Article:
Jim Tomberlin, church consultant, offers his annual report and forecast for the development of the multisite movement
The multisite model continues to be a proven and cost-effective vehicle for churches in reaching, serving and engaging more people locally and regionally. Leadership Network reports there are over 5,000 expressions of multisite church across North America with nearly 7 million people attending a multisite church nationwide. As Ed Stetzer concluded in the 2013 annual Outreach magazine issue of the 100 Largest and Fastest Growing Churches in America, “The common denominators of multisite, small groups and community engagement surface throughout 2013.”
The multisite experiment began as a prerecession band-aid strategy for megachurches that were out of room or restricted by zoning laws. It became the primary way healthy churches accommodated their growth during the recession. Even as the economy improves the multisite model will continue to be the prevailing choice for accommodating and accelerating growth in healthy churches.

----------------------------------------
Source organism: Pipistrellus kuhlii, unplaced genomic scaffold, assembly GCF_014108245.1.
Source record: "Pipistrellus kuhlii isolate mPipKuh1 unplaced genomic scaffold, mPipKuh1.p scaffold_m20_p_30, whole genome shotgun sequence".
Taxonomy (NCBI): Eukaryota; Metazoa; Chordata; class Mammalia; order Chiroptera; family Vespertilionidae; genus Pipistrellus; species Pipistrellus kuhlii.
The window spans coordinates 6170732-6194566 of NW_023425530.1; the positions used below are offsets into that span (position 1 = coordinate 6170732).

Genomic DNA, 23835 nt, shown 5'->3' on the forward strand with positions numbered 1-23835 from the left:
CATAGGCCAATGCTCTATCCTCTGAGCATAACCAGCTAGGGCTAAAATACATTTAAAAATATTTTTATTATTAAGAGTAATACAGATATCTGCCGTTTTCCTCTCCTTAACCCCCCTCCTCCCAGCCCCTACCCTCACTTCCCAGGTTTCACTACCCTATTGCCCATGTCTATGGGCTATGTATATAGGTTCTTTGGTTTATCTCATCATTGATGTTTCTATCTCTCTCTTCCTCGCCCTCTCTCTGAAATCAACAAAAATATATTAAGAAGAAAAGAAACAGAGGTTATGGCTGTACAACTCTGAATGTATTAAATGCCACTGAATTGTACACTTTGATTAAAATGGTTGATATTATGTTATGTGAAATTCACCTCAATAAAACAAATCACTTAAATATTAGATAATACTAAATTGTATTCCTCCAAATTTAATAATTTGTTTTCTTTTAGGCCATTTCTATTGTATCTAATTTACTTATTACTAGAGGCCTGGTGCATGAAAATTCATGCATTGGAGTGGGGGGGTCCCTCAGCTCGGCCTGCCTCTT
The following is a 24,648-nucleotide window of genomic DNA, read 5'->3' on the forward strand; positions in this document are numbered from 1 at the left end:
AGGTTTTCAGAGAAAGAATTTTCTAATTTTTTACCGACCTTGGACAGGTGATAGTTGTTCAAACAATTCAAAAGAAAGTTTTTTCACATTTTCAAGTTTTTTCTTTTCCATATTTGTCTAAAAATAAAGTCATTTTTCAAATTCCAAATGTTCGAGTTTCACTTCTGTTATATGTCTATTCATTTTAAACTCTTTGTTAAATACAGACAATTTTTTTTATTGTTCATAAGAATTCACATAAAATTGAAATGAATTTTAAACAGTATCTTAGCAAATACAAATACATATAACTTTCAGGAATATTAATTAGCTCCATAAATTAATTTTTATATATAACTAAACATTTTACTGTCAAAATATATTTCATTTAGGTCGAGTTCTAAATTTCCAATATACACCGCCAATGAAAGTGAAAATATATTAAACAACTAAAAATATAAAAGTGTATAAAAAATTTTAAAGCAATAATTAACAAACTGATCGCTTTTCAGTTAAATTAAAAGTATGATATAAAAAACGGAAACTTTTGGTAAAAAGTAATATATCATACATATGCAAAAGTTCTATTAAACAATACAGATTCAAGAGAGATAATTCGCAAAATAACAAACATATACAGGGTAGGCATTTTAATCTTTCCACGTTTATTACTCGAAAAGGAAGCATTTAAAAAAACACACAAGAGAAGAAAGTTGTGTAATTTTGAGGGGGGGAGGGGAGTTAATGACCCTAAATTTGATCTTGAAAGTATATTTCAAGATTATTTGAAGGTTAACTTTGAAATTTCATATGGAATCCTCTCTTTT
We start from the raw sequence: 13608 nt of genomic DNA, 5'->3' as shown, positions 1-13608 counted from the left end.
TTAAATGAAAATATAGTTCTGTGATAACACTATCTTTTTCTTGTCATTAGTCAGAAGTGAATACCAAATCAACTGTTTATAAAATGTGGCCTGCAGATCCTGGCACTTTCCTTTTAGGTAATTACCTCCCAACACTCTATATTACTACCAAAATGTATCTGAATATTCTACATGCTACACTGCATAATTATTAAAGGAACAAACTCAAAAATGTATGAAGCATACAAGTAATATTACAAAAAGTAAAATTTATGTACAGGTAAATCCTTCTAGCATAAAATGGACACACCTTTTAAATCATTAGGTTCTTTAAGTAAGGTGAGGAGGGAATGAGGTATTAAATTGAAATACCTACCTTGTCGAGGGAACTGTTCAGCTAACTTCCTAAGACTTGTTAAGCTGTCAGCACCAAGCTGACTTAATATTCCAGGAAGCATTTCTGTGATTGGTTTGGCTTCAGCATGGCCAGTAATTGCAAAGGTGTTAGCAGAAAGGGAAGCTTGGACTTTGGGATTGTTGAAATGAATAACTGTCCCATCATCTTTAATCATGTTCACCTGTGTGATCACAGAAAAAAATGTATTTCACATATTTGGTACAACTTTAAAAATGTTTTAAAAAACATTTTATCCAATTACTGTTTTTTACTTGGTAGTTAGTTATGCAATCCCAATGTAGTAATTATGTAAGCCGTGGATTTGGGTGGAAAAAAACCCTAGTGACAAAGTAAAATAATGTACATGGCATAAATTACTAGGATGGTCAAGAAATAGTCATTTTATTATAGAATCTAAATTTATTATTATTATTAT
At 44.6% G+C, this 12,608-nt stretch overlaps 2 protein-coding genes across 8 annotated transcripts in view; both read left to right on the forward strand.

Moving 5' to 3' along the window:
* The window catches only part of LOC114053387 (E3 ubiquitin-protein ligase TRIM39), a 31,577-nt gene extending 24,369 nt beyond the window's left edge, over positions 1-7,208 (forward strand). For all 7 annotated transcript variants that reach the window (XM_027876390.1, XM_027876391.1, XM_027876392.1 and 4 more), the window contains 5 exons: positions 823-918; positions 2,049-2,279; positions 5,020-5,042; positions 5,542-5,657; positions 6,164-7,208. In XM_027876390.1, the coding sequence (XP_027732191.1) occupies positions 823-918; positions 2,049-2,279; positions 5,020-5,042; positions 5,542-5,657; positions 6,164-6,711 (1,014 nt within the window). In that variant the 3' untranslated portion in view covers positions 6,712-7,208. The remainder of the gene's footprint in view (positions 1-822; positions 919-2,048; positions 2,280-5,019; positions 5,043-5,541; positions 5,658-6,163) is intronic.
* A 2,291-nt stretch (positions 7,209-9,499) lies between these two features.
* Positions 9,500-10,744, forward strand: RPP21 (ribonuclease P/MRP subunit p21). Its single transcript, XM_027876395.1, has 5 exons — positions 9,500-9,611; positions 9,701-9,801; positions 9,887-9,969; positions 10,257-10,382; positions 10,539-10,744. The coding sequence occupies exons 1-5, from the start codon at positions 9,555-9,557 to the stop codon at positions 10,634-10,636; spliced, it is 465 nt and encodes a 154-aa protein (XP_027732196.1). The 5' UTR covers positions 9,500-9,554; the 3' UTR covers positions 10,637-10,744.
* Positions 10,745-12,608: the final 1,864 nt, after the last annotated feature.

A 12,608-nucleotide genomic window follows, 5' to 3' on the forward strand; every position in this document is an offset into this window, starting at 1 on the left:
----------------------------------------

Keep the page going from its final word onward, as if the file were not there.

As anticipated, we saw in 2013 an increase in multisite mergers, church name-changing, Internet online campuses and international multisite expansion. These trends will continue. Here are some additional developments emerging among multisite churches in 2014:
Megachurches becoming gigachurches.
Megachurches are getting bigger because they are no longer limited to one location. LifeChurch.tv based in Oklahoma City is the largest church in America with over 50,000 in attendance across 18 campuses in several states. The most vulnerable churches in America are the large monosite, super-big campuses with aging senior pastors.
Owning multisite locations.
Up to now the overwhelming majority of multisite campuses have been in rented facilities. Because the multisite model has now moved beyond an experiment to a proven strategy more churches are beginning to buy land to construct new buildings or purchase existing buildings for permanent multisite campuses.